These facts matter.
Learners Need Teachers As Partners in Tech Use
I often hear educators, policymakers, parents/caregivers and education officials say that today’s learners are digital natives- that today’s youth somehow innately know and understand the workings of technology in ways that adults do not. There is a major chasm between being able to nimbly figure out and manipulate device functions, on-screen menus, play games, shoot and post videos and pictures and being able to meaningfully utilize technologies in service of learning needs and desired outcomes. Learners need the partnership of their teachers in these processes. In learner-centric environments, students are the hub and teachers are the expert mentors.
Technologies do shift the roles teachers play. Often retooling of craft is required to effectively engage technologies for new learning processes. As education moves more closely to a personalized approach, teachers will engage tools that facilitate their deep understanding of each learner’s styles, needs, ambitions, and progress. This becomes extremely significant to serving each student and, generally, the community and future. Teachers need focused, up front time to gear up, grow and plan in these regards. Once movement toward this new ecosystem is in place, real school transformation will occur and teachers will be crucial to that forward motion, scale and sustainability. That is ground zero for revolutionizing how schools do business.
Teachers Are Essential
In this digital age, we ‘feel’ the loss of the personal touch, conversation, touch, embrace, comforting, hand holding and celebration. We are human. Nothing replaces our connections with other humans regardless the pace of life and experience.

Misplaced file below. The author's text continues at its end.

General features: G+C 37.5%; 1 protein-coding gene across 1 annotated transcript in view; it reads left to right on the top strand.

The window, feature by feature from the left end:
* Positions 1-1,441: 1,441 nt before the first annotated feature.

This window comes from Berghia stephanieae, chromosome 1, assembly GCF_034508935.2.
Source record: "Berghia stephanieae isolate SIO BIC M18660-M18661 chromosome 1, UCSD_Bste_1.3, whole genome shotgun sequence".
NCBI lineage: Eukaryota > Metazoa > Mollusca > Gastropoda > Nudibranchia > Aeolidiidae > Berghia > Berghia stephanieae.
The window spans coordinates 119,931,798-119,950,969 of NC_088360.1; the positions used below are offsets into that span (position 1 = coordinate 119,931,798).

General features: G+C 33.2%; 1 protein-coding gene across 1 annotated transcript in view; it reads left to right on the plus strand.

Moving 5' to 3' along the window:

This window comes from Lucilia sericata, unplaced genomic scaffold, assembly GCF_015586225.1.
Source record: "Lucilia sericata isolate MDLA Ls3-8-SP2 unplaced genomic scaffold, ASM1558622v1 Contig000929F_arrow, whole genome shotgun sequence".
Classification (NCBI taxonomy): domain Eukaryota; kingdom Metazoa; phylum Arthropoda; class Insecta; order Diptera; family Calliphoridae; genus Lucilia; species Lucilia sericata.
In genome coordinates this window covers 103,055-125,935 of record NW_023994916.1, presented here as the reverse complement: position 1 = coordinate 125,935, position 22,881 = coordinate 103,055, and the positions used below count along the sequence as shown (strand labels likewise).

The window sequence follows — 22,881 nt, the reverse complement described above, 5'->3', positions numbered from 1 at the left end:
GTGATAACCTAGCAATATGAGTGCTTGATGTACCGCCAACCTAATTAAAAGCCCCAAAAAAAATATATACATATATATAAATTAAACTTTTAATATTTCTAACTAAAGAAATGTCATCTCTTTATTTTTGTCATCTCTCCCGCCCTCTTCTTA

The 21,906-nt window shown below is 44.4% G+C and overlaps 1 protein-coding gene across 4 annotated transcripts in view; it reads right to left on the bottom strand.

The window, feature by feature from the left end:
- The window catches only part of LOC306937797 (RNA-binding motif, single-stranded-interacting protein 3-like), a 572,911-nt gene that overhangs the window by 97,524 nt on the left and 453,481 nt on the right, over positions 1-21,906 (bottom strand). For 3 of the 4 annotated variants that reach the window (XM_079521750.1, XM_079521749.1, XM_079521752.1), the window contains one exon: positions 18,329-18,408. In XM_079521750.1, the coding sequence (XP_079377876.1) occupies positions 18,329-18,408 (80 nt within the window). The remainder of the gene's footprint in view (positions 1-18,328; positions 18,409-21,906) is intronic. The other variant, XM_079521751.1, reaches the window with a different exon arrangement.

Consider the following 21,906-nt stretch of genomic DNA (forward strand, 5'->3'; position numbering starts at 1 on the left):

Self-help advocates keep telling us to ‘unplug’, allow ourselves ‘down’ time, meditate, spend focused time with family and friends. These reminders are more profound than ever-especially for robust edtech schools and classroom environments. We can easily become overtaken by the powers bestowed upon us by technologies and the Internet. Nothing replaces the personalization of relationships, one-on-one communications and rapport and the expertise of teachers for delivering on these human needs. These qualities in tandem with meaningful use of tech tools is a powerful combination. It is also an ‘art’ that has to be learned and assimilated. Teachers are forever called upon to grow in all these ways in order to best serve learners. This alone makes their purpose and presence irreplaceable.
Leslie Wilson, founder and CEO of One-to-One Institute, has served education for 38+ years in top level, key decision-making roles at state and local levels. Recognized as an international expert in education technology, Wilson is a frequent writer, presenter and interviewee. Among her many publications, she co-authored, “Project RED-The Technology Factor, Nine Keys to Student Achievement and Cost Effectiveness” which is the most broadly used research around successful implementation of 1:1 technologies in schools.